44 Indeed although Augustine also has his technical moments his usual style is

44 indeed although augustine also has his technical

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44 Indeed, ‘although Augustine also has his technical moments, his usual style is rather the free flow of late-classical eloquence’. 45 Moreover, ‘his terminology manifests a certain looseness and flexibility’ 46 such that terms like ‘ societas , civitas , populus , res publica , regnum are frequently inter- changeable or at least so closely related that the meaning must be derived from context’. 47 To Augustine’s great credit, virtually everything in his thought ‘stands together and holds together’. 48 However, unfortunately for his readers, the resulting monolith is such that even Augustine himself ‘cannot lay hold of one link in the chain without drawing the whole chain’, 49 and one ‘who tries to examine it link by link is in constant danger of putting too much strain upon it and breaking it wherever he sets a provisional limit’. 50 Attempting to 5 Saint Augustine and the Just-War Tradition Mattox, John Mark. Saint Augustine and the Theory of Just War, Bloomsbury Publishing PLC, 2006. ProQuestEbook Central, .Created from clevelandstate-ebooks on 2018-12-03 16:13:20.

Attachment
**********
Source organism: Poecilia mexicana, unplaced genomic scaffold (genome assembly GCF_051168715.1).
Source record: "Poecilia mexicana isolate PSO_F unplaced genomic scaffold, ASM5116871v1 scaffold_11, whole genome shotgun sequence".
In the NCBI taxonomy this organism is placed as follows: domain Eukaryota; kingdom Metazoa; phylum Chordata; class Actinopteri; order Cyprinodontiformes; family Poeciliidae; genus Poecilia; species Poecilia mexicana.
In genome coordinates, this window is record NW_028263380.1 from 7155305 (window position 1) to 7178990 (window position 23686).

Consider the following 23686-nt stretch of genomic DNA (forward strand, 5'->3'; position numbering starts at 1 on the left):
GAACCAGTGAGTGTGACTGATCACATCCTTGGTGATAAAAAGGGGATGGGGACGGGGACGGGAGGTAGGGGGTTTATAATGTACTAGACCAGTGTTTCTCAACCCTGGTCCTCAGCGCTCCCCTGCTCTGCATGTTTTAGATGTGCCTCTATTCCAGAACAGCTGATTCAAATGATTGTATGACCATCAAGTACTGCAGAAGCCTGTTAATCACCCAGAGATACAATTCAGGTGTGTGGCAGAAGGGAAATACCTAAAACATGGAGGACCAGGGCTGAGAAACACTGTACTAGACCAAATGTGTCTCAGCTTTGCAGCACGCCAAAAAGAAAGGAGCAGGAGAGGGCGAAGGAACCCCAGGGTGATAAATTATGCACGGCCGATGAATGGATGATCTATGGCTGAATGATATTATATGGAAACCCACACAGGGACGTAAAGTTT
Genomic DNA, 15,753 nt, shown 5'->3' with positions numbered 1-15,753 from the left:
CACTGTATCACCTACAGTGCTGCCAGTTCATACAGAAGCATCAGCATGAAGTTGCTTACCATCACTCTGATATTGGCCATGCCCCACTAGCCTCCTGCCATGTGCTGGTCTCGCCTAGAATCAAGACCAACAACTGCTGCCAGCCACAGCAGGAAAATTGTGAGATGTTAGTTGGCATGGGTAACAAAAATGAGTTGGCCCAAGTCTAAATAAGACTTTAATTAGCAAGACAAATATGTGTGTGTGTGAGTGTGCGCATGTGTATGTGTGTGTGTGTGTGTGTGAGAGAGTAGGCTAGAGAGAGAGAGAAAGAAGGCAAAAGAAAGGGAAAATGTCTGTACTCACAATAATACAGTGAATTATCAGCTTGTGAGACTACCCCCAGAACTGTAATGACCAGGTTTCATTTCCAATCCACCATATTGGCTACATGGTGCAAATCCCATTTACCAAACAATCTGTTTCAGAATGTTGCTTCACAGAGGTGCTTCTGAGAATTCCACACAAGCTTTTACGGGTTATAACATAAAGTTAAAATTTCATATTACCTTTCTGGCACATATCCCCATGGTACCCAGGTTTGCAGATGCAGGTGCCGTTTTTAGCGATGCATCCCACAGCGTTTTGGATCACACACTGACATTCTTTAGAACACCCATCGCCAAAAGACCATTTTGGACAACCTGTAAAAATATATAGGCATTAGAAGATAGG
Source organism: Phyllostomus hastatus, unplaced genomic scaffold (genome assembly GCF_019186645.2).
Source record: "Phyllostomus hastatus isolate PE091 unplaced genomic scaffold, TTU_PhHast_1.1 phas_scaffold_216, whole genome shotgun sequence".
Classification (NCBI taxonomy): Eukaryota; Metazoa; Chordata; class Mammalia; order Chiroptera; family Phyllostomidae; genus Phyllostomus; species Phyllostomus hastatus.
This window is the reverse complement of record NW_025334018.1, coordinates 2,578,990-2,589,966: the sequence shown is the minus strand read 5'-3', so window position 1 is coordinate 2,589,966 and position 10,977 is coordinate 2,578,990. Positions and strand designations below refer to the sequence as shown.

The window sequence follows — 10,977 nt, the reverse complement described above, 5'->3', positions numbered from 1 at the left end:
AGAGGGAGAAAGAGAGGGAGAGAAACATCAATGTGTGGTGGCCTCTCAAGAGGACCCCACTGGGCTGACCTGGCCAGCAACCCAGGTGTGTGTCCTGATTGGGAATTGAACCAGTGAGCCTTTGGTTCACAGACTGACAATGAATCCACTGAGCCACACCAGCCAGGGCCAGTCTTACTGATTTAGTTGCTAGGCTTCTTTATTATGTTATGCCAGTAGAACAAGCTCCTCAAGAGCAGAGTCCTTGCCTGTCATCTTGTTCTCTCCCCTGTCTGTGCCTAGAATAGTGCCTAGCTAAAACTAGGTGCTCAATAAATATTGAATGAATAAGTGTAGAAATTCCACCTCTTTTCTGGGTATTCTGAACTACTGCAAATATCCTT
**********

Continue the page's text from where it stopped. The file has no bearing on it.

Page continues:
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separate out the intricately interrelated ideas that constitute what has come to be called the ‘Augustinian complex’ of doctrines is like trying to separate the strands of a spider’s web: it can be done if great care is exercised, but not without the risk of doing damage to the whole. This problem applies not only to any attempt to systematize Augustine’s just-war theory, but also to Augus- tine’s writings in general – and indeed, to the writings of those philosophical figures later influenced by Augustinism. As Gilson observes, ‘it is a persistent fact in the history of philosophy that doctrines wherein Augustine’s inspiration predominates do not readily lend themselves to synthetic exposition’. 51 Digres- sion ’, he adds, ‘ is Augustinism’s natural method. The natural order of an Augustin- ian doctrine is to branch out around one center .’ 52 Often in the same passage – even in the same sentence – Augustine is prone to explore multiple themes, or the same theme from multiple perspectives, thus making the resulting mosaic one with which the beholder is reluctant to tamper. Nonetheless, if one is willing to venture, ‘Augustine’s spontaneous reactions, . . . as they appear at random in his sermons and letters, will often provide us with material that throws quite as vivid a light on his basic assumptions as do his professed formulations of political theory.’ 53 Augustinian priorities Augustine the just-war thinker is also Augustine the philosopher and theolo- gian – although it is often difficult to tell from which vantage point he is writing at any given time. However, one must continually bear in mind that Augustine the philosopher and theologian is, first and always, a rhetorician and skilled polemicist. Hence, his points are often made in the form of refut-
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